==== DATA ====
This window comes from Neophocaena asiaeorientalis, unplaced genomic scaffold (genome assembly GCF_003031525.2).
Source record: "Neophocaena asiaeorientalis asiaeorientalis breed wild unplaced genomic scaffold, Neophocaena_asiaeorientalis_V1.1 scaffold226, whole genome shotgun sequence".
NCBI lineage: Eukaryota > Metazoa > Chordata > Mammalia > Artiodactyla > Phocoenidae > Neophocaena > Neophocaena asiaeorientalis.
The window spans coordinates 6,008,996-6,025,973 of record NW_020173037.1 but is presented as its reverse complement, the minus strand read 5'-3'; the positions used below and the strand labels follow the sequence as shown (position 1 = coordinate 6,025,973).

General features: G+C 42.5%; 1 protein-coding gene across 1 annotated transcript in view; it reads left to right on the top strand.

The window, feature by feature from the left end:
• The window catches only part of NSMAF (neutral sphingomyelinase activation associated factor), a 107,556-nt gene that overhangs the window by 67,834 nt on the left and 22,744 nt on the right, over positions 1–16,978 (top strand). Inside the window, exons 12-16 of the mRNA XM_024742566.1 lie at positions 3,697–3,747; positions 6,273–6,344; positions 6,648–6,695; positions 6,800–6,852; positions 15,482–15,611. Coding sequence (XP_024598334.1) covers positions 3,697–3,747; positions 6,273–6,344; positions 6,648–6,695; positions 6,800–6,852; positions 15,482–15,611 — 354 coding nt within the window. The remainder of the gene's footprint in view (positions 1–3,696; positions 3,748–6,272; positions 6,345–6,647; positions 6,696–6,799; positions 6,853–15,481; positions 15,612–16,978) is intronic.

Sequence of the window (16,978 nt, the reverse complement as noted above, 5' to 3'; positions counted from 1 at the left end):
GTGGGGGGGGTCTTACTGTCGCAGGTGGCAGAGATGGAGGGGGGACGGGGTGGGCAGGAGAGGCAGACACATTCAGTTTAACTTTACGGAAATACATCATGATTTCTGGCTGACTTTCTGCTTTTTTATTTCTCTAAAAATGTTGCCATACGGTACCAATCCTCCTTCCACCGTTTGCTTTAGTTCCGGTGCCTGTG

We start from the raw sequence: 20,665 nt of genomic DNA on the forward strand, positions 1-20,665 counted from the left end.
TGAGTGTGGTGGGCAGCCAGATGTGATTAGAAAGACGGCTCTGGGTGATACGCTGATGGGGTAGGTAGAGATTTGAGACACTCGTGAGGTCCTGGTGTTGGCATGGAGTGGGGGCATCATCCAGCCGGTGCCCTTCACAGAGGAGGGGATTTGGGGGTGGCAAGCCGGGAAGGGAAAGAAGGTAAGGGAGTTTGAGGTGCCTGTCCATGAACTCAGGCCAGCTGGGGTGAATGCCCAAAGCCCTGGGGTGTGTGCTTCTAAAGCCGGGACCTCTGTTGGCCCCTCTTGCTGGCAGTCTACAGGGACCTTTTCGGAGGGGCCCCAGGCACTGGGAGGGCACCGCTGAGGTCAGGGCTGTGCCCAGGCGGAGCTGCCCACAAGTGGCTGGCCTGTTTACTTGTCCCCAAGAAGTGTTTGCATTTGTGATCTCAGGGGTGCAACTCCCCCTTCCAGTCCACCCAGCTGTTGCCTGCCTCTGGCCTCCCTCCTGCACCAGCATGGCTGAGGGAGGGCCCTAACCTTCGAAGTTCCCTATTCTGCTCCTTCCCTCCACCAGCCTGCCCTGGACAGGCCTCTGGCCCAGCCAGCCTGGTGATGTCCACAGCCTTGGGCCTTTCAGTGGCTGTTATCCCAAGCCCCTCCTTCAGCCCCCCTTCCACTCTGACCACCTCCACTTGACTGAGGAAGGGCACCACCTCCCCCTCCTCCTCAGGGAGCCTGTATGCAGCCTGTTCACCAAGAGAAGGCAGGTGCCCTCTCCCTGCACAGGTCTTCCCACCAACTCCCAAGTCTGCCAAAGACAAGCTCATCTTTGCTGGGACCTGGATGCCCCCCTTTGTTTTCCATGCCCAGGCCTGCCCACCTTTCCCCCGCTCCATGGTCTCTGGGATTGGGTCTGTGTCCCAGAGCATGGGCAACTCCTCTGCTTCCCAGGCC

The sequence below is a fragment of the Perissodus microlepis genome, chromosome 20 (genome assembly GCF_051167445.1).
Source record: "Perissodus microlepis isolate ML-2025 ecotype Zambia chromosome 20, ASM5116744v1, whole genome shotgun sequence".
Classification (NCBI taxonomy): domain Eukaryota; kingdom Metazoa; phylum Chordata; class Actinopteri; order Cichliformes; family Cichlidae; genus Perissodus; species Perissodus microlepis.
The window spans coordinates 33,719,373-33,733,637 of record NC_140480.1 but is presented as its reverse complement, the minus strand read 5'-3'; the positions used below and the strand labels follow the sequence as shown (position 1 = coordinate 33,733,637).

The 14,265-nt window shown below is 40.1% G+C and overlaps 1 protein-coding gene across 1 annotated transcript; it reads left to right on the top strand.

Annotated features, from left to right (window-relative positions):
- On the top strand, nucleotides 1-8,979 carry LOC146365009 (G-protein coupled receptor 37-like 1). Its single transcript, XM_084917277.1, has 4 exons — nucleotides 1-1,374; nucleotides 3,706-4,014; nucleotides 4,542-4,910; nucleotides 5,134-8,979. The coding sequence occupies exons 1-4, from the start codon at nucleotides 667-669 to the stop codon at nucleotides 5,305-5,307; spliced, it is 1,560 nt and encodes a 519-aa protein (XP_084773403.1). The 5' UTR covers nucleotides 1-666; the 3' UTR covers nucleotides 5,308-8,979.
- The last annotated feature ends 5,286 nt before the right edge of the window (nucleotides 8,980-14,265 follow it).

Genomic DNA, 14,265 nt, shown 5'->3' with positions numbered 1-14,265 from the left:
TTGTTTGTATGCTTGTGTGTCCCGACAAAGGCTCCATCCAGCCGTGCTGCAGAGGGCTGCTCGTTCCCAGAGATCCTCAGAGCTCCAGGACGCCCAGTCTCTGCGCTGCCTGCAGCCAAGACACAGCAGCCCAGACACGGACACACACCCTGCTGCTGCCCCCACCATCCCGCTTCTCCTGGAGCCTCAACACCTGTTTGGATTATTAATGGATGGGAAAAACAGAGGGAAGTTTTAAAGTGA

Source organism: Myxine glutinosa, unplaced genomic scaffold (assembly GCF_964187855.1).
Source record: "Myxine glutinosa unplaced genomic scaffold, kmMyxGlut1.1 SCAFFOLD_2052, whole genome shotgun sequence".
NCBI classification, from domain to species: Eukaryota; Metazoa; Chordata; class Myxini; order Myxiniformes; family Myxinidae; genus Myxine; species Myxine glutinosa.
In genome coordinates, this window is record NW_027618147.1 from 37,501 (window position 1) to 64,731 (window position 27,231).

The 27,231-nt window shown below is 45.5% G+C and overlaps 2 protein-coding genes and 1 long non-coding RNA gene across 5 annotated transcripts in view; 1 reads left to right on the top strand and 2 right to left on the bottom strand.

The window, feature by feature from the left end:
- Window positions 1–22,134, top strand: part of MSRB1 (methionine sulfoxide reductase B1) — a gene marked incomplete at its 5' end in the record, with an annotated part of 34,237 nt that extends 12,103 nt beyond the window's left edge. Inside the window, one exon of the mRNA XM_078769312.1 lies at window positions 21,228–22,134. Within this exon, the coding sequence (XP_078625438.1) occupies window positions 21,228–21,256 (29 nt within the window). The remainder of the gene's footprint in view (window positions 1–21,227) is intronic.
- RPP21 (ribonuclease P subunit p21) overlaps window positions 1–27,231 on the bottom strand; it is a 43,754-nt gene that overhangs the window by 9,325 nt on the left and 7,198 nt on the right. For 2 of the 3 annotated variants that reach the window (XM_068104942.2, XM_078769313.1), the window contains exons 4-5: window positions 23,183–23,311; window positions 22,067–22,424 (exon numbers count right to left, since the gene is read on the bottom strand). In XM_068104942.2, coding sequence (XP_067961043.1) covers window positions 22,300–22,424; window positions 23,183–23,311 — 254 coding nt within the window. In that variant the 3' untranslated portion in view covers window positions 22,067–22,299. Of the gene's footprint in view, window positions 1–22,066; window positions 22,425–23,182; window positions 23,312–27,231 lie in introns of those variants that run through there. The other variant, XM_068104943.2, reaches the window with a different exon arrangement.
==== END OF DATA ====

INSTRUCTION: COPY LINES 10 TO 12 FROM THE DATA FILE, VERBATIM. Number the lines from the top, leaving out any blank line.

We start from the raw sequence: 20,665 nt of genomic DNA on the forward strand, positions 1-20,665 counted from the left end.
TGAGTGTGGTGGGCAGCCAGATGTGATTAGAAAGACGGCTCTGGGTGATACGCTGATGGGGTAGGTAGAGATTTGAGACACTCGTGAGGTCCTGGTGTTGGCATGGAGTGGGGGCATCATCCAGCCGGTGCCCTTCACAGAGGAGGGGATTTGGGGGTGGCAAGCCGGGAAGGGAAAGAAGGTAAGGGAGTTTGAGGTGCCTGTCCATGAACTCAGGCCAGCTGGGGTGAATGCCCAAAGCCCTGGGGTGTGTGCTTCTAAAGCCGGGACCTCTGTTGGCCCCTCTTGCTGGCAGTCTACAGGGACCTTTTCGGAGGGGCCCCAGGCACTGGGAGGGCACCGCTGAGGTCAGGGCTGTGCCCAGGCGGAGCTGCCCACAAGTGGCTGGCCTGTTTACTTGTCCCCAAGAAGTGTTTGCATTTGTGATCTCAGGGGTGCAACTCCCCCTTCCAGTCCACCCAGCTGTTGCCTGCCTCTGGCCTCCCTCCTGCACCAGCATGGCTGAGGGAGGGCCCTAACCTTCGAAGTTCCCTATTCTGCTCCTTCCCTCCACCAGCCTGCCCTGGACAGGCCTCTGGCCCAGCCAGCCTGGTGATGTCCACAGCCTTGGGCCTTTCAGTGGCTGTTATCCCAAGCCCCTCCTTCAGCCCCCCTTCCACTCTGACCACCTCCACTTGACTGAGGAAGGGCACCACCTCCCCCTCCTCCTCAGGGAGCCTGTATGCAGCCTGTTCACCAAGAGAAGGCAGGTGCCCTCTCCCTGCACAGGTCTTCCCACCAACTCCCAAGTCTGCCAAAGACAAGCTCATCTTTGCTGGGACCTGGATGCCCCCCTTTGTTTTCCATGCCCAGGCCTGCCCACCTTTCCCCCGCTCCATGGTCTCTGGGATTGGGTCTGTGTCCCAGAGCATGGGCAACTCCTCTGCTTCCCAGGCC

The sequence below is a fragment of the Perissodus microlepis genome, chromosome 20 (genome assembly GCF_051167445.1).